The sources of protectionist drift in representative democracies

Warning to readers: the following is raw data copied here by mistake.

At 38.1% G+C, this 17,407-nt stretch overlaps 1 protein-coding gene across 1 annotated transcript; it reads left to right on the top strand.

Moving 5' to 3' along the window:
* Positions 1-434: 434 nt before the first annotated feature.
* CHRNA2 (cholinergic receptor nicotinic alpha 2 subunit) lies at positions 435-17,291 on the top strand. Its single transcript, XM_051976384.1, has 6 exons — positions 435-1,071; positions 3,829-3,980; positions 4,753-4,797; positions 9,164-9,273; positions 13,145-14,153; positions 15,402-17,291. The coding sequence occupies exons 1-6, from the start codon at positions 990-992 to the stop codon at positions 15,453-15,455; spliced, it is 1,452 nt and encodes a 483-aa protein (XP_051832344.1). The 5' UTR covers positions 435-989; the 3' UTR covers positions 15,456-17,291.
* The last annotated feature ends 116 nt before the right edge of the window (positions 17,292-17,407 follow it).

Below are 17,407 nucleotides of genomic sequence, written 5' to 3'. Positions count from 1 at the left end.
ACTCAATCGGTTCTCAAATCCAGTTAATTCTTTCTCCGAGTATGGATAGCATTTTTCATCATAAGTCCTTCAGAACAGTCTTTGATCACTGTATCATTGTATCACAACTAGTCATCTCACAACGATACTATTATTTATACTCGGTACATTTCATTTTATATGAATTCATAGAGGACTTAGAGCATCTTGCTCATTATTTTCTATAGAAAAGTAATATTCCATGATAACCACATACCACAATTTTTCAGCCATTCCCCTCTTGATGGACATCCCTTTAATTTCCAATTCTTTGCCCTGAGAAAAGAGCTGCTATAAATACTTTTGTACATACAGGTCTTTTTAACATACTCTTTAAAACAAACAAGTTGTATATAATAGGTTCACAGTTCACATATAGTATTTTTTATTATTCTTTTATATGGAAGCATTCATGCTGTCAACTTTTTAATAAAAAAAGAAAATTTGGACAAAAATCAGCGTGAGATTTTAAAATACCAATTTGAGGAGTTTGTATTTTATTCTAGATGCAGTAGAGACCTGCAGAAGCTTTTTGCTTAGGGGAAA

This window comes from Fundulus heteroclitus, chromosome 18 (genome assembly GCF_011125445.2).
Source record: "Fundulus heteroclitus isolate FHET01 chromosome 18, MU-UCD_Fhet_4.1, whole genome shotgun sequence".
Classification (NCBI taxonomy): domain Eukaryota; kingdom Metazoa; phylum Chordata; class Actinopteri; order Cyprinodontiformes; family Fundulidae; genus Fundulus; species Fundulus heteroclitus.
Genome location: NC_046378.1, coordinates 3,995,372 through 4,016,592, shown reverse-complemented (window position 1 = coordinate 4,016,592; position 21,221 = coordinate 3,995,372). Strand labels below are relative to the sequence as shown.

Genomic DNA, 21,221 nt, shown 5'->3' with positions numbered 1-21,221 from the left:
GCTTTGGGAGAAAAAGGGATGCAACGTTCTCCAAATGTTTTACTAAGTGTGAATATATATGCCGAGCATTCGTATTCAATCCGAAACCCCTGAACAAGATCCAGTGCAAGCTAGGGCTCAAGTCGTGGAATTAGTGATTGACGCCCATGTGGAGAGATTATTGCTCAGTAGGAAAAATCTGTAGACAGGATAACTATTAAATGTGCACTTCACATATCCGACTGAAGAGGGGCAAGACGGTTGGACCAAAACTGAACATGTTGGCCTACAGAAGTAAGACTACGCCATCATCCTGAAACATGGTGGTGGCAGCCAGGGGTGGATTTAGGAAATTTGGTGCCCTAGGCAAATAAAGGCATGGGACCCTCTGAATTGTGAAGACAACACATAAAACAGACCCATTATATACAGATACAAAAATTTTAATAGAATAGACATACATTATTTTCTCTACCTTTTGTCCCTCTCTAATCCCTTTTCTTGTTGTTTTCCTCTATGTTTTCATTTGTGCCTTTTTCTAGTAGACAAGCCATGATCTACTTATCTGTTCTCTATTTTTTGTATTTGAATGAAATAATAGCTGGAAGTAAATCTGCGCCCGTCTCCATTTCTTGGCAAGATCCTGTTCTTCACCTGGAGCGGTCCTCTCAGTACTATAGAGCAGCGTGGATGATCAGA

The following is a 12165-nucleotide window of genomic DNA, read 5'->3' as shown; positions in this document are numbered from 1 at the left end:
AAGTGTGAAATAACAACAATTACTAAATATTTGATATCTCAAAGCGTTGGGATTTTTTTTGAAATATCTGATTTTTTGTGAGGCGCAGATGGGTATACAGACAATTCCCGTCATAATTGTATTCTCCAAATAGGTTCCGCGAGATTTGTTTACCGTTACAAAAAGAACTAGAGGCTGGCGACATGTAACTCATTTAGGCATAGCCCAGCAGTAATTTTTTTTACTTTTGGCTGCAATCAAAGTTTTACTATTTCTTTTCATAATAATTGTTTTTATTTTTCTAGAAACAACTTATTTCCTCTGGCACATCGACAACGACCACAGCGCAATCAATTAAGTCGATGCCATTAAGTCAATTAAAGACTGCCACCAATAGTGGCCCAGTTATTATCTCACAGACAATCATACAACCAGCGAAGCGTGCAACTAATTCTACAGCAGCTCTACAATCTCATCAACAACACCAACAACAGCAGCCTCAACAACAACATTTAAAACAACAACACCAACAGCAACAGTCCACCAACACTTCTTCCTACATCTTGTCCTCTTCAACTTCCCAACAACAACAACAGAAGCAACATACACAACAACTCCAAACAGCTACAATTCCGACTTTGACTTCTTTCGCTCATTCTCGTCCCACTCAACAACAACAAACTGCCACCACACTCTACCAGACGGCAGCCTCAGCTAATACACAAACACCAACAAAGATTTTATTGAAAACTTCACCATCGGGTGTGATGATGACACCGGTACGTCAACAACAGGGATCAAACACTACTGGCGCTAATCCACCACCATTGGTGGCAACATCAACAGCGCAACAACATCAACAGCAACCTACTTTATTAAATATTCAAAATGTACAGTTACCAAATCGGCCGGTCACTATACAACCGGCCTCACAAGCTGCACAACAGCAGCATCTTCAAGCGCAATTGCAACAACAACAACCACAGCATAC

AbstractWe analyze a two country-two good model of international trade in which citizens in each country differ by their specific factor endowments. The trade policy in each country is set by the politician who has been elected by the citizens in a previous stage. Due to a delegation effect citizens generally favor candidates who are more protectionist than they are. The one-candidate-per-country equilibria exhibit a "protectionist drift" owing to this delegation effect. In addition, we find an additional source of protectionist drift that we call the "abstention effect". Not only do candidates wish to delegate to more protectionist colleagues, but these more protectionist colleagues who can win election, prefer still more protectionist candidates than themselves. Therefore, they have an incentive to abstain, that is, not run for election. We show that because of this abstention effect there exists a range of electable citizens all of whom are more protectionist than the median voter's most preferred candidate. We extend the analysis allowing two-candidate equilibria and the possibility that there are costs and benefits of holding office.
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